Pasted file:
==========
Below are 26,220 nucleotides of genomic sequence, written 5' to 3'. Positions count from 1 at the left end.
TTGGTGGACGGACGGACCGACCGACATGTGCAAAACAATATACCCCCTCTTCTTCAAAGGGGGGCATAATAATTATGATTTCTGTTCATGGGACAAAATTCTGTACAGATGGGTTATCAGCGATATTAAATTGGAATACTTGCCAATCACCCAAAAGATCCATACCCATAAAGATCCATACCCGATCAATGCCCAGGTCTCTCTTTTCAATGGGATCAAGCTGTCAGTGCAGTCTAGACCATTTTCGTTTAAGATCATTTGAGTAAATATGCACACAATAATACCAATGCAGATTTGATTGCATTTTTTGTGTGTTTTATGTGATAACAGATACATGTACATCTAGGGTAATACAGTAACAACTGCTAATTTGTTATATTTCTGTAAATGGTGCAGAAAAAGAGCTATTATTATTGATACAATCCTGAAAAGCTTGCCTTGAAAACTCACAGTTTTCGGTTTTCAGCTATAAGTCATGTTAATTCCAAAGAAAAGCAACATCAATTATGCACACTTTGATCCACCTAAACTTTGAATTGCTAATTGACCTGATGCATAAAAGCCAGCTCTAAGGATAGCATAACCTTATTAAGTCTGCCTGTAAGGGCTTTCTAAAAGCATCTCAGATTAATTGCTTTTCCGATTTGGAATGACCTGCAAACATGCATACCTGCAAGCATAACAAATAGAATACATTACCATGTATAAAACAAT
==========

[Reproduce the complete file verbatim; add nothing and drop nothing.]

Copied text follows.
Below are 26,220 nucleotides of genomic sequence, written 5' to 3'. Positions count from 1 at the left end.
TTGGTGGACGGACGGACCGACCGACATGTGCAAAACAATATACCCCCTCTTCTTCAAAGGGGGGCATAATAATTATGATTTCTGTTCATGGGACAAAATTCTGTACAGATGGGTTATCAGCGATATTAAATTGGAATACTTGCCAATCACCCAAAAGATCCATACCCATAAAGATCCATACCCGATCAATGCCCAGGTCTCTCTTTTCAATGGGATCAAGCTGTCAGTGCAGTCTAGACCATTTTCGTTTAAGATCATTTGAGTAAATATGCACACAATAATACCAATGCAGATTTGATTGCATTTTTTGTGTGTTTTATGTGATAACAGATACATGTACATCTAGGGTAATACAGTAACAACTGCTAATTTGTTATATTTCTGTAAATGGTGCAGAAAAAGAGCTATTATTATTGATACAATCCTGAAAAGCTTGCCTTGAAAACTCACAGTTTTCGGTTTTCAGCTATAAGTCATGTTAATTCCAAAGAAAAGCAACATCAATTATGCACACTTTGATCCACCTAAACTTTGAATTGCTAATTGACCTGATGCATAAAAGCCAGCTCTAAGGATAGCATAACCTTATTAAGTCTGCCTGTAAGGGCTTTCTAAAAGCATCTCAGATTAATTGCTTTTCCGATTTGGAATGACCTGCAAACATGCATACCTGCAAGCATAACAAATAGAATACATTACCATGTATAAAACAAT